A Reminder Where the Real Money Is

From Philadephia Inquirer columnist Will Bunch’s newsletter (you can sign up here — it’s free):

>> The billions for a more just, less racist America are hiding in plain sight at the Pentagon 

You couldn’t blame the legions of marchers who’ve taken over some of America’s streets this past month in the name of justice for George Floyd for wondering which army they were fighting. Many protests have been met with weapons of warfare — with choking tear gas (actually, the UN doesn’t even allow that in war!), sharpshooters taking out eyes with rubber bullets, or cops tossing grenades that go flash and bang, occasionally with an armored personnel carrier as a scenic backdrop.

To protesters, the massive response by helmeted robocops is proving their point that America spends too much on policing, and it does! $115 billion a year to be exact. But what if the problem with “militarized police” isn’t only the police but the “militarized” part? … a sickness that manifests itself in warrior cops at home but also drone strikes in an endless U.S. “forever war” overseas.

What if the money to pay for all the social programs that our over-policed cities really need — to hire school nurses and buy new textbooks, and recruit a new kind of army of social workers and drug counselors — isn’t only supporting your local police, but hiding in plain sight on the left bank of the Potomac River?

No political leaders from either party ever ask how taxpayers could possibly afford the $1.5 trillion for the Pentagon’s underwhelming F-35 stealth jet, even as your coronavirus nurse works the ICU wearing a Hefty bag. — Will Bunch

Defund the police? Sure. But real leaders defund the Pentagon.

“Our security investments have been in too many of the wrong places,” Matt Duss, the top foreign-policy advisor to former presidential candidate Sen. Bernie Sanders, told me this week, in what could arguably be called an understatement. “We’ve need to have a serious conversation about reducing the defense budget.”

Do we ever! The current Pentagon annual budget of $736 billion is larger than military spending by the next 10 biggest nations combined — and we’re talking about places like China, Russia and India. (For the curious, only China’s military spends more than that $115 billion America spends just on cops.) Yet somehow, no political leaders from either party ever ask how taxpayers could possibly afford the $1.5 trillion (yes, with a “t”) that’s gone down a sinkhole for the Pentagon’s underwhelming F-35 stealth jet, even as your coronavirus nurse works the ICU wearing a Hefty bag.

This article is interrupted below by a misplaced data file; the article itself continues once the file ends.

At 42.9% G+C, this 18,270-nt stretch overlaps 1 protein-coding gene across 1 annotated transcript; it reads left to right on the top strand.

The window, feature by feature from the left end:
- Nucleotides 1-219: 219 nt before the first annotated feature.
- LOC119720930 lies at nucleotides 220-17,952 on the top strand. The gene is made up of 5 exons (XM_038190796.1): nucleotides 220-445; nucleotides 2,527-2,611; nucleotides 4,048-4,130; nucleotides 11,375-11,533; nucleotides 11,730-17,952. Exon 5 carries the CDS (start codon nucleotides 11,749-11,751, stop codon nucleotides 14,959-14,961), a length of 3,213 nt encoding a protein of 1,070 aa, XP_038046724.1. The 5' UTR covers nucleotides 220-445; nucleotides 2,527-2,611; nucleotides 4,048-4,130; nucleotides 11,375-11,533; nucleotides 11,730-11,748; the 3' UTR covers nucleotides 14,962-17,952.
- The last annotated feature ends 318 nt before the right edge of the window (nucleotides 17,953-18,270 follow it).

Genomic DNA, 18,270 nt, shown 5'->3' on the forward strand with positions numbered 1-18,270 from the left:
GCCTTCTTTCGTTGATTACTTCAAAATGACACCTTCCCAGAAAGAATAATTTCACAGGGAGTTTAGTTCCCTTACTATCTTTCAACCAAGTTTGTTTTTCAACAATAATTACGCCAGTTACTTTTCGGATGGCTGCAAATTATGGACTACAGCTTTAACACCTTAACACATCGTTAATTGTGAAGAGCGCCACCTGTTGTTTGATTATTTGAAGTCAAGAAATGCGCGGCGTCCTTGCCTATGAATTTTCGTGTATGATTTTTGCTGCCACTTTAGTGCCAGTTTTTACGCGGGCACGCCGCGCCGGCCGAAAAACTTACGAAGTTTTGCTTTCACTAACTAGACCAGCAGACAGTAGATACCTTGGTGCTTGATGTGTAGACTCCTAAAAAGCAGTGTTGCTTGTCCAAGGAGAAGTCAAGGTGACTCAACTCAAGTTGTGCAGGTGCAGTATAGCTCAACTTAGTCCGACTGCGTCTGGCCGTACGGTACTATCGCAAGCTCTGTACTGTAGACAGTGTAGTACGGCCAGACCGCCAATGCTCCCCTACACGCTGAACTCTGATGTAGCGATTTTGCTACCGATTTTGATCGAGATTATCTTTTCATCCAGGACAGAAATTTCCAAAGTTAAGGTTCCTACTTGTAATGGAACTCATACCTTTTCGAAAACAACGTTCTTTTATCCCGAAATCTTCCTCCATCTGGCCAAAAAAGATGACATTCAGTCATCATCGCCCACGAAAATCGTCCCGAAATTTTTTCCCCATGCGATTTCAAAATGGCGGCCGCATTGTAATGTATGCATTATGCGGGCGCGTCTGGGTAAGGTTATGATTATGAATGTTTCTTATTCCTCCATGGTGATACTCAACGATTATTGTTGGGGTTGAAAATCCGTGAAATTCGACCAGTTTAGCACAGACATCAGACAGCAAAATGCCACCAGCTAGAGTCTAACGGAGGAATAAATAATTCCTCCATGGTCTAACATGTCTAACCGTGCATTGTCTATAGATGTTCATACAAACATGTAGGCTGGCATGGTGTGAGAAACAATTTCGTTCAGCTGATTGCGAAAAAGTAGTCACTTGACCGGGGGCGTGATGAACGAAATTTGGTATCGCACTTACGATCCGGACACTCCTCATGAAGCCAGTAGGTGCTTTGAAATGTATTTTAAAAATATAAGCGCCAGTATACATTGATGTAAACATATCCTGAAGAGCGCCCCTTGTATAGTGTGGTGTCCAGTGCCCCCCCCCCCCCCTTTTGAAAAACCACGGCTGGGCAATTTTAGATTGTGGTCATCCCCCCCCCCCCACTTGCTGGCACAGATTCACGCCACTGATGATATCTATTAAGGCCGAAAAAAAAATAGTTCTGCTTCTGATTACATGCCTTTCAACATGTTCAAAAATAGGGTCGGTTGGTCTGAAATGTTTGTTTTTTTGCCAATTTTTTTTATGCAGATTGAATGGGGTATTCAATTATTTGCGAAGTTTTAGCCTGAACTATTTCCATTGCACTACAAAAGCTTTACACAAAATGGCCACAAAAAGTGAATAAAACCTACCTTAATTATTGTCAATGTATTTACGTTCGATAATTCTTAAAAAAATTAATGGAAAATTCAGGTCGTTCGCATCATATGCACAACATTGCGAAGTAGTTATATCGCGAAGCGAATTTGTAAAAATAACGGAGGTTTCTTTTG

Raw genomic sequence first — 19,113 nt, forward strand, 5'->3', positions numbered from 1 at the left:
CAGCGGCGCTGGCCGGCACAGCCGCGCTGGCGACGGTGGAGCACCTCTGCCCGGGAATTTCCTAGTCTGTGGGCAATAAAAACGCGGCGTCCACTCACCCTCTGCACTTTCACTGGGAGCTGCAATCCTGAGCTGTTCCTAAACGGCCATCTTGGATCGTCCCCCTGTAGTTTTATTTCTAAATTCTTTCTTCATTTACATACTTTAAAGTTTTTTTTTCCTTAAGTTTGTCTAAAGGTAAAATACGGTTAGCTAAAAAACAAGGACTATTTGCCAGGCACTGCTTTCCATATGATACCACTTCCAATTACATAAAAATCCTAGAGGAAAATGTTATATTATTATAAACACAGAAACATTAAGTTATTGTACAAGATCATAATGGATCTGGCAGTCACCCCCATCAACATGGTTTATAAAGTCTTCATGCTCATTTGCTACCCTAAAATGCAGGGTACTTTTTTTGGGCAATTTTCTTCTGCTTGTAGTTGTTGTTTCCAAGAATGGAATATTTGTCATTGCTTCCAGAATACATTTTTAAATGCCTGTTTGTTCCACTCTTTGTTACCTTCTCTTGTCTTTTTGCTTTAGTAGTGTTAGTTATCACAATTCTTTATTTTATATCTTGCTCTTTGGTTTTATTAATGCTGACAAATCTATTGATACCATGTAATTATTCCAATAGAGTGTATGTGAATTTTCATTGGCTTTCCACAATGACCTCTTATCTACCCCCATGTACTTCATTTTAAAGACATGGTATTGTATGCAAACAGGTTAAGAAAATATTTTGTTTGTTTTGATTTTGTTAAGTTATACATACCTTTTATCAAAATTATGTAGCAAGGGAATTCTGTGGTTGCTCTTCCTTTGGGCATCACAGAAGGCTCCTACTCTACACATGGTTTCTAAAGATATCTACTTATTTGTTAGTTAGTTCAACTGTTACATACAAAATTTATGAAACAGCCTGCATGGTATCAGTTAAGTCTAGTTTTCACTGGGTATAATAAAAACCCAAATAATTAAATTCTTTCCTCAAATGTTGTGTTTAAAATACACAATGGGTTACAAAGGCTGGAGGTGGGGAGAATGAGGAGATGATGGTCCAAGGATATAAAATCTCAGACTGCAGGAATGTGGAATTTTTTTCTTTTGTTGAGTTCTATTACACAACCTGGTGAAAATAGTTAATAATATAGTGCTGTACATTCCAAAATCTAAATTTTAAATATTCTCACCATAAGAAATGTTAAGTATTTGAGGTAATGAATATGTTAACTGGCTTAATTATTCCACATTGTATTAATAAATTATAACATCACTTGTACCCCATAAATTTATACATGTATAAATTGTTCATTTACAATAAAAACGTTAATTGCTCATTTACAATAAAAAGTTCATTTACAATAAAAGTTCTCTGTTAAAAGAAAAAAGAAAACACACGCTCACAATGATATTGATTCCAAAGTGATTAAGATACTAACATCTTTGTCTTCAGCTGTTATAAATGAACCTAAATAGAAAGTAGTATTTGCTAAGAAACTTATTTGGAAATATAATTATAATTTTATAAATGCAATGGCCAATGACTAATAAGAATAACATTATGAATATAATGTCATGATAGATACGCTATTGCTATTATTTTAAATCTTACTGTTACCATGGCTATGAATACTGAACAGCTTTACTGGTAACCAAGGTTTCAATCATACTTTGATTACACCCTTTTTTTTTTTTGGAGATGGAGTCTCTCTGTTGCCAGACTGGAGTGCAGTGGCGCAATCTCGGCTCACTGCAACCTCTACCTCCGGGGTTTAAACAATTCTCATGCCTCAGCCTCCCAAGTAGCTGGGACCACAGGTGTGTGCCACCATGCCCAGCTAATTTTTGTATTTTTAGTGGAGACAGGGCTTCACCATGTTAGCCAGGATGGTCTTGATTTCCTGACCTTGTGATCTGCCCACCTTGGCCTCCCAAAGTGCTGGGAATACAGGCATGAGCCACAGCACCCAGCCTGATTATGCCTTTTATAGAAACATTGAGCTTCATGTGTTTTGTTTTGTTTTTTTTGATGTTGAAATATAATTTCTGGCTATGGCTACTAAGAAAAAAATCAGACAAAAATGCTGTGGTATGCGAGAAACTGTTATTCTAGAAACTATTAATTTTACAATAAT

The weird part of this, though, is the way that congressional Democrats — who once could be counted on to at least pay lip service to curbing the military-industrial complex — have thrown in the towel on defense cuts in the Trump era. When Democrats re-took control of the House in 2019, their $733 billion proposal for the Pentagon was only a tad smaller than President Trump’s bloated plan.

“Members of Congress are very concerned about being cast as ‘weak on defense,‘” Duss told me — a problem that’s become deeply rooted in the so-called “war on terror” era, post 9/11. There’s other issues — America’s politically wired allies in the Middle East and elsewhere pushing for a U.S. military presence, and defense jobs scattered across so many congressional districts.

Despite all these roadblocks, Congress, led by Duss’ boss, Vermont’s Sanders, last year turned heads with an unprecedented vote to end U.S. support for Saudi Arabia’s war in Yemen — thwarted, of course, by a Trump veto. Now, in a George Floyd moment where radical change seems possible, Sanders is pushing an amendment to immediate cut defense spending by 10 percent to funnel more than $70 billion into anti-poverty programs.

Currently the most ambitious dreamer among the defund-the-Pentagon crowd is California Rep. Barbara Lee, the only House member to cast a “no” vote on authorizing the anti-terror war in 2001. Her resolution aims to cut U.S. defense spending roughly in half — some $350 million — which would include canceling Trump’s Space Force (the real one, not the badly reviewed TV show) and getting rid of a majority of America’s global archipelago of military bases. Can’t afford it? With a deep economic recession and pressing social needs, can we afford not to?

Taking on the military-industrial complex isn’t a distraction from the demands on the street for racial justice; rather, it cuts to the core of the problem. Whether armed men are firing tear gas into Lafayette Square or Predator drones into weddings in Afghanistan, the amount of money that America spends on suppressing, attacking and killing human beings is obscene. And there’s a new generation, with a new explanation, that’s figuring this out.